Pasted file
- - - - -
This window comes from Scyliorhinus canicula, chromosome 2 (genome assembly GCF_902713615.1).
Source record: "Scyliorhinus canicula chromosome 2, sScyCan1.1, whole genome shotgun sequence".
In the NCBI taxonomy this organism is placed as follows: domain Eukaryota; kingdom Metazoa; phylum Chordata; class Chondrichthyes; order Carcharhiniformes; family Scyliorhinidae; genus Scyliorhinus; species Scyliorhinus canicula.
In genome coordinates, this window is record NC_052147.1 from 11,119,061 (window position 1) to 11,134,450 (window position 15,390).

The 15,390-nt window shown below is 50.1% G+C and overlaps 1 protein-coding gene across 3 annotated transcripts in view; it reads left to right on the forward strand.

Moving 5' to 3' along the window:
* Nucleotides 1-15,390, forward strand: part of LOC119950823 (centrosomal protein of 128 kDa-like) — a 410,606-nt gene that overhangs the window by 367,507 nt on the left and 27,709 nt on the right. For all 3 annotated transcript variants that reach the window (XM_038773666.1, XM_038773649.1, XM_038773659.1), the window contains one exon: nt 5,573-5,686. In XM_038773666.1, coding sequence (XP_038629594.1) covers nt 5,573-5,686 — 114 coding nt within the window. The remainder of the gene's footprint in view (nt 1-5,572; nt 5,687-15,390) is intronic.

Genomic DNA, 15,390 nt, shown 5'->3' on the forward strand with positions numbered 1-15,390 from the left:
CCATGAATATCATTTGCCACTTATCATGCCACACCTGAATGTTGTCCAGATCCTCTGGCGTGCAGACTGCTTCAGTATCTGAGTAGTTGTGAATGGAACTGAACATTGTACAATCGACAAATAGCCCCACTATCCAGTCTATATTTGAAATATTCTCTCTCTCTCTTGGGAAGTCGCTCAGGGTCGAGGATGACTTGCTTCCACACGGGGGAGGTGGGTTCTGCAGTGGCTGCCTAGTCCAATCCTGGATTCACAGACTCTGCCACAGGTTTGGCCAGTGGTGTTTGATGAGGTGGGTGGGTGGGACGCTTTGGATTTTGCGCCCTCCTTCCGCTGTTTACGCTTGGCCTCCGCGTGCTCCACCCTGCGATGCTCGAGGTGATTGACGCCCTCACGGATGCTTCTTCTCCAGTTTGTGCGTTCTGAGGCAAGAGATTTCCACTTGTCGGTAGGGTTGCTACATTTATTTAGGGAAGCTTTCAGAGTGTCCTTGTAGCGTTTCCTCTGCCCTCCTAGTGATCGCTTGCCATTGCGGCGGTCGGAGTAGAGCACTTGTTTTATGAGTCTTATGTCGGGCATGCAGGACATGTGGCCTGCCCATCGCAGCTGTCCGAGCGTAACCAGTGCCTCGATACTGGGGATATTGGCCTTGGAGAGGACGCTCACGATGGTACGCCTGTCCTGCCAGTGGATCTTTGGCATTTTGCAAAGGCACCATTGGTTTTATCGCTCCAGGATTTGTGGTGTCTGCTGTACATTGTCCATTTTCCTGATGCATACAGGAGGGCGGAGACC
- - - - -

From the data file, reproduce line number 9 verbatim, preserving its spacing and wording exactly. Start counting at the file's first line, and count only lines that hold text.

CCATGAATATCATTTGCCACTTATCATGCCACACCTGAATGTTGTCCAGATCCTCTGGCGTGCAGACTGCTTCAGTATCTGAGTAGTTGTGAATGGAACTGAACATTGTACAATCGACAAATAGCCCCACTATCCAGTCTATATTTGAAATATTCTCTCTCTCTCTTGGGAAGTCGCTCAGGGTCGAGGATGACTTGCTTCCACACGGGGGAGGTGGGTTCTGCAGTGGCTGCCTAGTCCAATCCTGGATTCACAGACTCTGCCACAGGTTTGGCCAGTGGTGTTTGATGAGGTGGGTGGGTGGGACGCTTTGGATTTTGCGCCCTCCTTCCGCTGTTTACGCTTGGCCTCCGCGTGCTCCACCCTGCGATGCTCGAGGTGATTGACGCCCTCACGGATGCTTCTTCTCCAGTTTGTGCGTTCTGAGGCAAGAGATTTCCACTTGTCGGTAGGGTTGCTACATTTATTTAGGGAAGCTTTCAGAGTGTCCTTGTAGCGTTTCCTCTGCCCTCCTAGTGATCGCTTGCCATTGCGGCGGTCGGAGTAGAGCACTTGTTTTATGAGTCTTATGTCGGGCATGCAGGACATGTGGCCTGCCCATCGCAGCTGTCCGAGCGTAACCAGTGCCTCGATACTGGGGATATTGGCCTTGGAGAGGACGCTCACGATGGTACGCCTGTCCTGCCAGTGGATCTTTGGCATTTTGCAAAGGCACCATTGGTTTTATCGCTCCAGGATTTGTGGTGTCTGCTGTACATTGTCCATTTTCCTGATGCATACAGGAGGGCGGAGACC